By now, if you’re anything like us, you will have binge-watched Netflix’s new supernatural drama Stranger Things, and will be sitting in a warm and fuzzy glow of nostalgia for the movies and shows that the Duffer Brothers lovingly homaged/pastiched/cribbed from.
So, what’s next? How is eight episodes of anything possibly enough to satiate that craving?
Well, here’s a list of ten films and TV shows that will allow you to stay in that glorious King/Spielberg/Carpenter haze for a little longer…
Obviously, Stephen King’s It is the next logical step. Admittedly, Tommy Lee Wallace’s miniseries may not be as brilliant as King’s doorstop novel, but it’s still fantastically creepy, and the first half, with the characters as small children, holds up very well indeed. And what about Tim Curry as Pennywise? He’s the granddaddy of scary clowns and he is etched into the walls of our nightmares.
We’d argue that It, with the Losers’ Club of young kids banding together to fight an evil that threatens to consume their small town completely, is probably the biggest influence on Stranger Things, along with that little Spielberg film…
ET: THE EXTRATERRESTRIAL
There was originally a long paragraph here explaining why ET is a great film and a clear influence on Stranger Things, but what’s the point? We all know this. We knew it from the moment those kids hopped on their bikes. And they’re being chased by government forces. And there’s a magical new arrival that needs to be kept secret…sorry, we’ll stop. Let’s all go and watch ET again.
Joe Dante’s brilliant series, created by Jose Rivera and Karl Schaefer, was cruelly cancelled after one season, leaving us with a small but perfectly formed work of wonder. It’s the story of Marshall Teller (Omri Katz), who moves to the titular small town and begins investigating all the weird things that happen there. That includes kids being kept forever young in Tupperware contains, orthodontic braces that allow/force the wearer to hear what dogs are thinking (the uprising is coming, btw), and a bizarre Masonic lodge called The Loyal Order Of Corn.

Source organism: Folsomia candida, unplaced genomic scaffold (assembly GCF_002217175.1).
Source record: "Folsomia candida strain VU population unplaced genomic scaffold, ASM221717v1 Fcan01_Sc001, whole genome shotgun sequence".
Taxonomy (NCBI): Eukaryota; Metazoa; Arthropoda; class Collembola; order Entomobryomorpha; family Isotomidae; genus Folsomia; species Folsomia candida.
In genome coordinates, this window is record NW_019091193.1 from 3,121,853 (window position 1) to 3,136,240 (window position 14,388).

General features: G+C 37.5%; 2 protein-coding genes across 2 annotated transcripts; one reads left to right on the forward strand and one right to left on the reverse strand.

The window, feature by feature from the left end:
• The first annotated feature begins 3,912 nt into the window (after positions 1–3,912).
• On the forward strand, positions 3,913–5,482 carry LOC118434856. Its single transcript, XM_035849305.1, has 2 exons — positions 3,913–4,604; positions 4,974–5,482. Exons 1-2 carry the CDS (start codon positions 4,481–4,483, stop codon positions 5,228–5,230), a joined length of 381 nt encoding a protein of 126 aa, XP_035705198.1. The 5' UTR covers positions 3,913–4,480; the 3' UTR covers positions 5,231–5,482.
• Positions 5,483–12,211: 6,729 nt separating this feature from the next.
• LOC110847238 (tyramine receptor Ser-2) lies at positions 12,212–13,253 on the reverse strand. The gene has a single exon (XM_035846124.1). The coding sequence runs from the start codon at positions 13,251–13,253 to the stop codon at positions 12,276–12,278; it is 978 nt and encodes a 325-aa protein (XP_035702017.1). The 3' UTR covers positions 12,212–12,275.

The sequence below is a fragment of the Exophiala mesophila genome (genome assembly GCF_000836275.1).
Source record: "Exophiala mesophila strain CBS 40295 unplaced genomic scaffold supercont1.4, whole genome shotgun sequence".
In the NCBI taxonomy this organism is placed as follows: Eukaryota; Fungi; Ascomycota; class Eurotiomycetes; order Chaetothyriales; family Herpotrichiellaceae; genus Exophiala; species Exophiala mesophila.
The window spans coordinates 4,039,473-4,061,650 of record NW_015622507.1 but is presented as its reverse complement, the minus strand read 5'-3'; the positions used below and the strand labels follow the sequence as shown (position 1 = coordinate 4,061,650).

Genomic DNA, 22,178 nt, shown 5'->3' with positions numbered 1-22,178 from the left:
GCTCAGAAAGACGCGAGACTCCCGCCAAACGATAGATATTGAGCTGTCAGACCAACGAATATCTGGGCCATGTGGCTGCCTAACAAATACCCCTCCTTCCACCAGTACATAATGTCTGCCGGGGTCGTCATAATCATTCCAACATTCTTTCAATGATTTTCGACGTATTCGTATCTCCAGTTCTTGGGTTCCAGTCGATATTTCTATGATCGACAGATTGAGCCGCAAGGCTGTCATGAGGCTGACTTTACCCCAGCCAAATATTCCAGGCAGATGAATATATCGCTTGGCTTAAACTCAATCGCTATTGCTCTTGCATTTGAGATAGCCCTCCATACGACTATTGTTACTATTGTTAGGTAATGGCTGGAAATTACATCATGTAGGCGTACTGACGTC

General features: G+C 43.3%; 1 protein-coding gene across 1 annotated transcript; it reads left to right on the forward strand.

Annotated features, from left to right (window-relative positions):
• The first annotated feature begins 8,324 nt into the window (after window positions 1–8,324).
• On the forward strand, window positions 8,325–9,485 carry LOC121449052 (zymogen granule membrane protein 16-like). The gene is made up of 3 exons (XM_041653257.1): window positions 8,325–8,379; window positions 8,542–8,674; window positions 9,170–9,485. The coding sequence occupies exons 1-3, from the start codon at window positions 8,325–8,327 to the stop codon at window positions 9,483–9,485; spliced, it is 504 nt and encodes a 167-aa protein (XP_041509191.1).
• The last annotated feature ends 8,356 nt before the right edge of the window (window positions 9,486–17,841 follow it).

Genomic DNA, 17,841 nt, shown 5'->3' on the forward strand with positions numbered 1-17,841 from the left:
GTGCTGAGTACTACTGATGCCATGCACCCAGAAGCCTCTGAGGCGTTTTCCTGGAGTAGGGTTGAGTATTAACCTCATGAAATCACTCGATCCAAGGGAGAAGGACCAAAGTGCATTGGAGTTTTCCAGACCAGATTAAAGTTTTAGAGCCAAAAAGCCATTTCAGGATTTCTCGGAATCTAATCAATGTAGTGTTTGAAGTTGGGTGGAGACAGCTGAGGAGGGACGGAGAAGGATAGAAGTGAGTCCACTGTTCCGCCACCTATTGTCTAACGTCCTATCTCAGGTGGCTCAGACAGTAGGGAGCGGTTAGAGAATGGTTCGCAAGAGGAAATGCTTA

It’s scary, funny, brilliant, and it’s available on DVD and we urge you to revisit this 19-episode classic. See also: Round The Twist.
Another one season wonder, this is slightly more adult in tone than Eerie, Indiana but captures that same sense of small-town evil and mistrust. Trinity, South Carolina is a great place to live as long as you stay on the right side of the local Sheriff (Gary Cole), who happens to be the Devil himself. After a tragic event leaves young Caleb (Lucas Black) an orphan, Sheriff Lucas Buck and reporter Gail Emory (Paige Turco) enter into a battle for the boy’s soul, while his sister (Sarah Paulson) appears as a ghostly warning.
It can be a bit hit and miss, but there’s a brilliant sense of creeping evil and Cole is absolutely incredible in the lead. There’s someone at the door…
Looking for something a bit more…dimension-y? So good that Stephen King remade it, Lars Von Trier’s original Danish TV series The Kingdom (Riget) is a blackly comic horror set in a hospital that is built on the site of a terrible tragedy. The foundations are crumbling, and the spirits are reaching out…